Updated: Oct 10
We've all been guilty of poor posture at some point, right? But do you know what the real issue is? Neglecting to correct your poor posture habits can wreak havoc on your spine, shoulders, hips, and knees over time. This can set off a chain reaction of structural problems leading to back and joint pain, decreased flexibility, and weakened muscles. And guess what? These issues can seriously hamper your ability to shed fat and build strength. It's like waving goodbye to your progress!
But don't fret, we've got your back (literally!) with a series of exercises aimed at tackling these problems head-on. These exercises are your ticket to improving your posture, reducing pain, and getting you back in motion.
Why is Posture Important?
Our bodies are incredible, finely tuned machines, optimized for efficiency in everything from movement to the functioning of our internal organs. However, when we adopt poor posture habits, it disrupts the alignment of our bones, muscles, and connective tissue, hindering our ability to move efficiently.
Inefficient movement patterns can lead to stress on certain muscles, resulting in some becoming weaker while others tighten excessively. This imbalance significantly increases the risk of sustaining serious injuries. Additionally, posture can impact the position of internal organs within your ribcage, potentially restricting both breathing and digestion. For example, slouching in a chair can make it challenging to take deep breaths compared to maintaining an upright posture.
It's important to note that your body is adaptable and can adjust to the positions you maintain for extended periods. This adaptability can lead to significant postural changes, whether due to injuries, prolonged casting, or simply sitting in the same position for extended periods. Office workers, in particular, are susceptible to poor posture. However, there is hope for improvement through a combination of stretching and strengthening exercises designed to correct and enhance posture.
Causes: when you spend long hours sitting at a desk, often with your arms extended forward while typing or writing, or if you engage in an excess of 'pushing' exercises without balancing with 'pulling' exercises, it can result in tight chest muscles and weakened upper back muscles. This imbalance ultimately causes your shoulders to hunch forward and internally rotate.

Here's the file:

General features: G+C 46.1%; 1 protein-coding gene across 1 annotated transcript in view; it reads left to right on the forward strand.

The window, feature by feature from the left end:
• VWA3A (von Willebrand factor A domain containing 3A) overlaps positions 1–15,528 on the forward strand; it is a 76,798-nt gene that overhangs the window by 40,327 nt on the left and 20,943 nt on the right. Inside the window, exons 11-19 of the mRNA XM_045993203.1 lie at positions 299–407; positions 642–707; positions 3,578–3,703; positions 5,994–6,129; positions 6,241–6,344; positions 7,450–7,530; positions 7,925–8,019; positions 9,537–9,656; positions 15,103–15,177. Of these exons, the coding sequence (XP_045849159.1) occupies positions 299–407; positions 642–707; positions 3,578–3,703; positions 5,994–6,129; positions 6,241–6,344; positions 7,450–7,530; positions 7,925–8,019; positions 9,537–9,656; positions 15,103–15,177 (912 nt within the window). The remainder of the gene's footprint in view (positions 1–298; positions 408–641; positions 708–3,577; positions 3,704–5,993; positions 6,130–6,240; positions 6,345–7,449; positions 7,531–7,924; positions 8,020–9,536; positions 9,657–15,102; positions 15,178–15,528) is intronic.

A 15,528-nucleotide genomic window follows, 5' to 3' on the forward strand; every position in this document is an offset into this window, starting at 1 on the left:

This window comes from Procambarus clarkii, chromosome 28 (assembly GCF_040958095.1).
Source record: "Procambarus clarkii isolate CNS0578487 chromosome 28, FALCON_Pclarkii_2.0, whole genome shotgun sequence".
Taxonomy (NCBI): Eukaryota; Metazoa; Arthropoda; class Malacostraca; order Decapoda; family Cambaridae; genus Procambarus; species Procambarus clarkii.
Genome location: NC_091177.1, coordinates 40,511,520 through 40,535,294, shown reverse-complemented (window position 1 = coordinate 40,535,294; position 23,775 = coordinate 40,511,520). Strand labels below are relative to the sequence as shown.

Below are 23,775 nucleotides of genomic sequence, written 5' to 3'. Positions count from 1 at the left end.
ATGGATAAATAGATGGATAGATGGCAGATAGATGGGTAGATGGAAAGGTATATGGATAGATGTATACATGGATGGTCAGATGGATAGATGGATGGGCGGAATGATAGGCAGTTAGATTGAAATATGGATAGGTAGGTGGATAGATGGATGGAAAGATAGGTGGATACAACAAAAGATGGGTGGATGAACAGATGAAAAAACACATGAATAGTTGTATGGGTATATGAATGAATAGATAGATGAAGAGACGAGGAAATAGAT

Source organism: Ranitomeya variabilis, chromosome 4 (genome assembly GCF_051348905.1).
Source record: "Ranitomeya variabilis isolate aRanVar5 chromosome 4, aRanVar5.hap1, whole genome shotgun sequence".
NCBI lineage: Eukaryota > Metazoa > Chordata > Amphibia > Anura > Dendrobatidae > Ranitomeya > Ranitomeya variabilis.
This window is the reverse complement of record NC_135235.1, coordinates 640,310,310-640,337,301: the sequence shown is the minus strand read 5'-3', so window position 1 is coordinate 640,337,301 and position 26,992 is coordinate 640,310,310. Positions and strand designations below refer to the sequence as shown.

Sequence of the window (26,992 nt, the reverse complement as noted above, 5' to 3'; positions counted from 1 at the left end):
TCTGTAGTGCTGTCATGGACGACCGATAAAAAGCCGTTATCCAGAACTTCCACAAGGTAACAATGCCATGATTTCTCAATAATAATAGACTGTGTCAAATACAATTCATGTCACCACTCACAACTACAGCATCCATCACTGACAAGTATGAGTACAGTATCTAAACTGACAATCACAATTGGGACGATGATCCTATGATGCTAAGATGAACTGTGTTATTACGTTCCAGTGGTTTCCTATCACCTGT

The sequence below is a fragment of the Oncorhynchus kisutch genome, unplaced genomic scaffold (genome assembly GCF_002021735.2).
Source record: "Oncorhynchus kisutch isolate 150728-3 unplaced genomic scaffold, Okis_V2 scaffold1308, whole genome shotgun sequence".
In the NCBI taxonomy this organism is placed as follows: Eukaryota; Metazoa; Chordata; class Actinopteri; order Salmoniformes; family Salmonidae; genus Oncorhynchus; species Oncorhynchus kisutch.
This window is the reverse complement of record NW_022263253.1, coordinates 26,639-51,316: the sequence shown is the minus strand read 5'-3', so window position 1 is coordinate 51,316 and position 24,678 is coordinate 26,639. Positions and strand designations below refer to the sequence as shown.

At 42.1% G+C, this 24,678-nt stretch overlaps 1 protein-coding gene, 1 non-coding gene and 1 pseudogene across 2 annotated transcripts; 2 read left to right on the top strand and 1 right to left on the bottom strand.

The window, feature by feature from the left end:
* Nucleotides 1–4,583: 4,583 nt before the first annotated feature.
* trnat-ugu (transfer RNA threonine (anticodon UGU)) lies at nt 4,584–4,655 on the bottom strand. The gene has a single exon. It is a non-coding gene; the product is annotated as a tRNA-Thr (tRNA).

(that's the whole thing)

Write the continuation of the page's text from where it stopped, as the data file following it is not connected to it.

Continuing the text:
How to diagnose rounded shoulders: the Pencil Test. Stand up straight with a pencil in each hand, allowing your arms to hang naturally by your sides. In proper posture, the pencils should point directly forward. However, when you have rounded shoulders, the pencils will turn inward toward each other.
Exercises / stretches: begin by linking your hands together behind your back, and then slowly raise your arms until you feel a slight stretch across your chest. To stretch your right and left pectoralis major muscles individually, stand near a wall with your arm extended. The wall should be behind you, and your palm should face the wall. As you gently turn your body away from your hand, you should experience a stretch in your pectoralis major. For targeting the pectoralis minor, locate a corner of a room or doorway and position your elbows at right angles, roughly shoulder height. Next, gently tilt your upper body downward until you feel a stretch in your pectoralis minor, which is located near your armpit.
Causes: a common issue known as 'text neck' often accompanies forward head posture and rounded shoulders. It occurs when you spend extensive time leaning your head forward, particularly when looking at screens. Many individuals develop this condition from constantly looking down at their phones multiple times a day. To address this, consider holding your phone at a higher level, and also, elevating your computer screen to eye level can be beneficial in mitigating the effects of 'text neck'.
How to diagnose forward head: prolonged periods of sitting can lead to a shortening of the hip flexors at the front of your hips and a weakening of the hip extensors at the back. As a result, when you stand, your hips may naturally rotate forward slightly, which can emphasize the curvature in your lower back and cause your buttocks and stomach to protrude.